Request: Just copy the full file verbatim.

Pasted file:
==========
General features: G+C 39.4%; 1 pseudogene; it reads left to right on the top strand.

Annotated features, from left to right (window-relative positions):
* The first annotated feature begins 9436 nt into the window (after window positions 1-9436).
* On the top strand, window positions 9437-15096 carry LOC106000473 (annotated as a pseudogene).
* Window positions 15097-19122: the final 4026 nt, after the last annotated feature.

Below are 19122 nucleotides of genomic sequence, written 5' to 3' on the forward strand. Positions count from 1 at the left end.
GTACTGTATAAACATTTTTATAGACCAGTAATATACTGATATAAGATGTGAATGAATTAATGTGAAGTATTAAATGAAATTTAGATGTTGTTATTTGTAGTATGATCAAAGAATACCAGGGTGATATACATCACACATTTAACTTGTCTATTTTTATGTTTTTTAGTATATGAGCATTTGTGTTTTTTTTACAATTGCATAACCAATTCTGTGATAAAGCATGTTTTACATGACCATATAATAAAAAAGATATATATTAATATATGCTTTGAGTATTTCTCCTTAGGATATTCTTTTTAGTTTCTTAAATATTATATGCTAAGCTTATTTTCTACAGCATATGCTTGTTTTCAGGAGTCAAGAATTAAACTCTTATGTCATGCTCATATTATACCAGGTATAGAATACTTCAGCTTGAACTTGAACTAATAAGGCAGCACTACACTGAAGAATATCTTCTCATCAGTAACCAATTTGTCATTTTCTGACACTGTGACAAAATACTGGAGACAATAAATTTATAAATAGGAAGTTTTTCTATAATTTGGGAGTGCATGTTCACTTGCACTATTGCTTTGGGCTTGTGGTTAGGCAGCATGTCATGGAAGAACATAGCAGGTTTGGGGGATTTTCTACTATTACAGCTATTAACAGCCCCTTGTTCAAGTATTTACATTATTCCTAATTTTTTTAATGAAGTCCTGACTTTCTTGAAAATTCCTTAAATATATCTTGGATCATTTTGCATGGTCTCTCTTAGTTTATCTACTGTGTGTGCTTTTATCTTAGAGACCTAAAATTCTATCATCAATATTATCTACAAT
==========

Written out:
General features: G+C 39.4%; 1 pseudogene; it reads left to right on the top strand.

Annotated features, from left to right (window-relative positions):
* The first annotated feature begins 9436 nt into the window (after window positions 1-9436).
* On the top strand, window positions 9437-15096 carry LOC106000473 (annotated as a pseudogene).
* Window positions 15097-19122: the final 4026 nt, after the last annotated feature.

Below are 19122 nucleotides of genomic sequence, written 5' to 3' on the forward strand. Positions count from 1 at the left end.
GTACTGTATAAACATTTTTATAGACCAGTAATATACTGATATAAGATGTGAATGAATTAATGTGAAGTATTAAATGAAATTTAGATGTTGTTATTTGTAGTATGATCAAAGAATACCAGGGTGATATACATCACACATTTAACTTGTCTATTTTTATGTTTTTTAGTATATGAGCATTTGTGTTTTTTTTACAATTGCATAACCAATTCTGTGATAAAGCATGTTTTACATGACCATATAATAAAAAAGATATATATTAATATATGCTTTGAGTATTTCTCCTTAGGATATTCTTTTTAGTTTCTTAAATATTATATGCTAAGCTTATTTTCTACAGCATATGCTTGTTTTCAGGAGTCAAGAATTAAACTCTTATGTCATGCTCATATTATACCAGGTATAGAATACTTCAGCTTGAACTTGAACTAATAAGGCAGCACTACACTGAAGAATATCTTCTCATCAGTAACCAATTTGTCATTTTCTGACACTGTGACAAAATACTGGAGACAATAAATTTATAAATAGGAAGTTTTTCTATAATTTGGGAGTGCATGTTCACTTGCACTATTGCTTTGGGCTTGTGGTTAGGCAGCATGTCATGGAAGAACATAGCAGGTTTGGGGGATTTTCTACTATTACAGCTATTAACAGCCCCTTGTTCAAGTATTTACATTATTCCTAATTTTTTTAATGAAGTCCTGACTTTCTTGAAAATTCCTTAAATATATCTTGGATCATTTTGCATGGTCTCTCTTAGTTTATCTACTGTGTGTGCTTTTATCTTAGAGACCTAAAATTCTATCATCAATATTATCTACAAT